These help as well in a number of practical matters. Since the purchaser can get as much scrip as possible in advance by check, his records are clear for both Maaser and the IRS. Since the collector does not get actual money until he has finished collecting, he is safer than if he must keep track of a lot of small bills. Since he is dealing with the Agudah, the Agudah can check his honesty and that of the organization that he represents.

    If other communities would take up this idea, perhaps some of the problems would be alleviated.

  4. L Oberstein says:

    Kudos to both Jonathan Rosenblum and Rabbi Adlerstein. we Jews are known as charitable people. Even the secular institutions are funded by Jews far out of our proportion of the population. Some people are unwilling to help institutionsm, only poor people. Others prefer institutions that are open to inspection. Here is the problem, in Baltimore and I am sure in LA and elsewhere. At whatpoint does the volume of money leaving town cause the local schools to suffer> My experience is that the schools in Baltimore come crying to the rabbis all the time that people are giving a huge amount of money to out of town institutions and not helping their children’s schools with their tzedakah. If you pay tuition, does that free you from donating to the school. many think so. On the other hand, there are many worthy institutions that collect out of town and need that support to serve Klal Yisroel.It is a tough nut to crack even without the charlatans.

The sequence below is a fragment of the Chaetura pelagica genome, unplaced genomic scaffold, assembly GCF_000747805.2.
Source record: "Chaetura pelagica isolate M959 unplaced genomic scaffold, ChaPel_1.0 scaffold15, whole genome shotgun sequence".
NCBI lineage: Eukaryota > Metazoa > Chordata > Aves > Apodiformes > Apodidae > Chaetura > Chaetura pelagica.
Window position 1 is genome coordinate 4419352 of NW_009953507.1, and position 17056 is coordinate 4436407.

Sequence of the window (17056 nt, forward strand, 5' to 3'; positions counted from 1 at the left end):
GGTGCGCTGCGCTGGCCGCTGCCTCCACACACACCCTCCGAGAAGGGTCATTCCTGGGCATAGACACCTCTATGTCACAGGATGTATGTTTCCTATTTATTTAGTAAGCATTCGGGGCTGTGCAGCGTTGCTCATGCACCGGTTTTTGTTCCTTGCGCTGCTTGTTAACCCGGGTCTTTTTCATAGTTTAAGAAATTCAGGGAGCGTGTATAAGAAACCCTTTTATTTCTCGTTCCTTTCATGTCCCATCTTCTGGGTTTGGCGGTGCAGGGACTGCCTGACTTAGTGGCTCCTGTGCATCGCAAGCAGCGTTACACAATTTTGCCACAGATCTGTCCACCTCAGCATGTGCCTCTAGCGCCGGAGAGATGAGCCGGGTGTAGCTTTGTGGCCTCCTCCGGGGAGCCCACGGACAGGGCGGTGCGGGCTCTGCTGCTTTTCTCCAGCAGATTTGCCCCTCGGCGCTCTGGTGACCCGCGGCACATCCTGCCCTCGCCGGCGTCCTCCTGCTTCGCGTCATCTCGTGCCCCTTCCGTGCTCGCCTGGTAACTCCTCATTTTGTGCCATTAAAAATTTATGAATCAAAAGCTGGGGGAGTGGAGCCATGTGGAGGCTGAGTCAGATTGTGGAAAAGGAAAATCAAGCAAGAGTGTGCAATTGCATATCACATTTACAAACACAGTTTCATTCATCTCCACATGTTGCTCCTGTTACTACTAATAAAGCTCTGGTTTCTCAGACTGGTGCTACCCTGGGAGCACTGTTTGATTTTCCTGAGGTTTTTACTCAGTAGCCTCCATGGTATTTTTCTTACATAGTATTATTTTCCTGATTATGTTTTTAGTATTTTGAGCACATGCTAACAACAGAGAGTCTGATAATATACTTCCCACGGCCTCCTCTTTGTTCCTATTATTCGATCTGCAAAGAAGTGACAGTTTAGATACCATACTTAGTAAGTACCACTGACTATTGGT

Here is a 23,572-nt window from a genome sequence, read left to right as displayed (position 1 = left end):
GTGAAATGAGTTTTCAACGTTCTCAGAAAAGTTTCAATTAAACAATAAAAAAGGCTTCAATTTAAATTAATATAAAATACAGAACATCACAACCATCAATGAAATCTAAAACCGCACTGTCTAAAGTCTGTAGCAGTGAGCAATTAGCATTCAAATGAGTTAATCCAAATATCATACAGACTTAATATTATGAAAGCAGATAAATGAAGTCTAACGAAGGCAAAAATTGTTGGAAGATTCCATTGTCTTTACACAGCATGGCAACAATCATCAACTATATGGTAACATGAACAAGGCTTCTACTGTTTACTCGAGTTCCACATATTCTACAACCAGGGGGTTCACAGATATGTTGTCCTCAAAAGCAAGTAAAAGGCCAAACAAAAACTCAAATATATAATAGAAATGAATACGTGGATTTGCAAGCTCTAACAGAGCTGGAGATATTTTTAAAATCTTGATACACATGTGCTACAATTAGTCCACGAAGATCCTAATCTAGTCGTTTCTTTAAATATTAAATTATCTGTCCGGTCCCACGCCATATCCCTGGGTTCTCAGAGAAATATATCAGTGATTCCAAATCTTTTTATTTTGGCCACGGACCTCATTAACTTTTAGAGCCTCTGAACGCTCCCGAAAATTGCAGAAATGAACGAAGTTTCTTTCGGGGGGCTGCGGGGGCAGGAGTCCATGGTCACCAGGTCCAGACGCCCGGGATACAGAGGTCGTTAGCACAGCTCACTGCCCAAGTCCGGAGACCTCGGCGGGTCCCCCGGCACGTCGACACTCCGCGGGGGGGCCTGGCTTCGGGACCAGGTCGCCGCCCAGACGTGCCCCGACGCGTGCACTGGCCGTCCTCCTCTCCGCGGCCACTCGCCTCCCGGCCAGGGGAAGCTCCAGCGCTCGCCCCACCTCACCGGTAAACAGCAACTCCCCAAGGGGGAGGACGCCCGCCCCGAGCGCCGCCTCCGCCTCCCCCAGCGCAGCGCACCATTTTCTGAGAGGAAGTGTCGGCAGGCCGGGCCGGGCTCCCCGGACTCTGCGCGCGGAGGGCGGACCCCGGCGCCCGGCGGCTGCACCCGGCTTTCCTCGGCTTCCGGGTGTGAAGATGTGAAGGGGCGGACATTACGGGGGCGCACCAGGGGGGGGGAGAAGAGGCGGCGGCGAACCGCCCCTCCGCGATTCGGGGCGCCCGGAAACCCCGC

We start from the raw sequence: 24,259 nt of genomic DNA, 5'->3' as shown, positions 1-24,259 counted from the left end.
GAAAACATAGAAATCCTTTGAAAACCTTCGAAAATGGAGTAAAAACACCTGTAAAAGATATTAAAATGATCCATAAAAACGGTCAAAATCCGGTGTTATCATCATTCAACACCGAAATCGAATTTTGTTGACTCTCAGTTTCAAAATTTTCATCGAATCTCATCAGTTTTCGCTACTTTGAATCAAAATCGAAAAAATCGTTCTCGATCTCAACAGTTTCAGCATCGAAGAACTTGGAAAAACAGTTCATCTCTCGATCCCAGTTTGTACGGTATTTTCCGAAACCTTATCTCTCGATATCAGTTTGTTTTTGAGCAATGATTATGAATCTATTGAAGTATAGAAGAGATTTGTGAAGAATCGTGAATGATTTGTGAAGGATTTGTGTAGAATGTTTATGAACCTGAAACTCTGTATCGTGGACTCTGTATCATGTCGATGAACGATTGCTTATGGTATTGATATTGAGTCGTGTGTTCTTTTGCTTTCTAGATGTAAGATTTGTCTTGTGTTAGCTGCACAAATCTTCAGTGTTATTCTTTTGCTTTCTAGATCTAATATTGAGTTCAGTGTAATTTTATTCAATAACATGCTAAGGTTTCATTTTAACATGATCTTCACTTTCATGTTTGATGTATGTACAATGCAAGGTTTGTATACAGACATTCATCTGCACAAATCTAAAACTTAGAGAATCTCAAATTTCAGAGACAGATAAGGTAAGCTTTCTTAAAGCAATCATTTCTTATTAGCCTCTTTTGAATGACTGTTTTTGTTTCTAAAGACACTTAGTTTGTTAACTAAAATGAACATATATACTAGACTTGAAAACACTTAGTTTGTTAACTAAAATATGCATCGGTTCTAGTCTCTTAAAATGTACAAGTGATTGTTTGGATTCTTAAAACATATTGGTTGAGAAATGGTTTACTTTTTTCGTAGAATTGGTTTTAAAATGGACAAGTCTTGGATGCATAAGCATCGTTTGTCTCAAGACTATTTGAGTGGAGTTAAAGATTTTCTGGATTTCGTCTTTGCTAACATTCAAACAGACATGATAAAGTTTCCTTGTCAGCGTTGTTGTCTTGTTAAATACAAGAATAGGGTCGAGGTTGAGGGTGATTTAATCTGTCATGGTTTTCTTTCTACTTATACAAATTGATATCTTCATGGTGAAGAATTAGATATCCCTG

5. David says:

    Unfortunately, there is a lot of confusion regarding this……on the other hand you have statements from some venerable Rabbis saying,in effect, if you don’t judge the recepient harshly, then Hashem will not judge you harshly. I would love some clarification.”

    Good and important point raised.

    The ‘venerable Rabbis’ attitude is perhaps a midas chassidus (for extra-pious people), but not necessarily required in all cases. In some cases such an attitude may even be an aveira, when it encourages fraud.

    Comment by Mordechai — February 14, 2007 @ 4:36 pm